This guide introduces you to resources related to this subject area. The resources listed here are only a small number of those available. For more information, contact a librarian at 303-963-3250 or use the Book a Librarian service.
Social issues and social justice tend to be controversial; the library has several series that present both sides; search the catalog with your keyword + "at issue," "opposing viewpoints," "current controversies," "point/counterpoint," "controversial issues," "taking sides," and "contemporary world issues" to find these.
Search for the general topics of "justice," "social justice," "social ethics," "social problems," "social action," "human rights","public or social welfare," and "Christian sociology." One can also search on a more specific issue such as "homelessness," "poverty," "welfare," etc.
Keywords = AIDS, aging, abortion, addiction, affirmative action, animal rights, capital punishment, entitlements, gun control, homelessness, homosexuality, human rights, poverty, public welfare, social welfare, welfare.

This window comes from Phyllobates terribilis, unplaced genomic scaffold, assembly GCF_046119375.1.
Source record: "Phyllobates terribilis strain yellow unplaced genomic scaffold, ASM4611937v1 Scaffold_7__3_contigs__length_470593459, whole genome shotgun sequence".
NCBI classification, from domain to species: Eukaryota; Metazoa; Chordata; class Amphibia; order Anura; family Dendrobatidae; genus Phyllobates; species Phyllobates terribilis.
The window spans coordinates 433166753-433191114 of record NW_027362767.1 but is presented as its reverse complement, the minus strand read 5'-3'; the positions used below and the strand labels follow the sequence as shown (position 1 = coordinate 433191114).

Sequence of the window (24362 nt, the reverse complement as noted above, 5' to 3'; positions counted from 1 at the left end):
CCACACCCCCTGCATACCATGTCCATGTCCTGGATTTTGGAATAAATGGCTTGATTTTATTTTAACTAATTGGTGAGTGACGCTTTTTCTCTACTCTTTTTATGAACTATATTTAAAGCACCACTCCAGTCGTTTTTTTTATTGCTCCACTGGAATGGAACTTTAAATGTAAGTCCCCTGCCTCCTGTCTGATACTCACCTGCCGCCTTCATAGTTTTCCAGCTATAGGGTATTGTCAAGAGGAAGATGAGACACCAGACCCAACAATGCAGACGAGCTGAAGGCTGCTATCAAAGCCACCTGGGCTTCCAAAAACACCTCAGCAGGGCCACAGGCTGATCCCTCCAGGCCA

Coming to America by Brad Rourke (Editor); Scott LondonThe immigration issue affects virtually every American, directly or indirectly, often in deeply personal ways. This guide is designed to help people deliberate together about how we should approach the issue. The three options presented here reflect different ways of understanding what is at stake and force us to think about what matters most to us when we face difficult problems that involve all of us and that do not have perfect solutions. This issue guide presents the following three options for deliberation: Option 1: Welcome Immigrants, Be a Beacon of Freedom This option says that immigration has helped make America what it is today- a dynamic and diverse culture, an engine of the global economy, and a beacon of freedom around the world. Option 2: Enforce the Law, Be Fair to Those Who Follow the Rules This option says we need a fair system, where the rules are clear and, above all, enforced. With an estimated 11 million people living in the country illegally, our current system is unjust and uncontrolled. Option 3: Slow Down and Rebuild Our Common Bonds This option recognizes that newcomers have strengthened American culture in the past. But the current levels of immigration are so high, and the country is now so diverse, that we must regain our sense of national purpose and identity.
Call Number: Access Online
Publication Date: 2018-01-15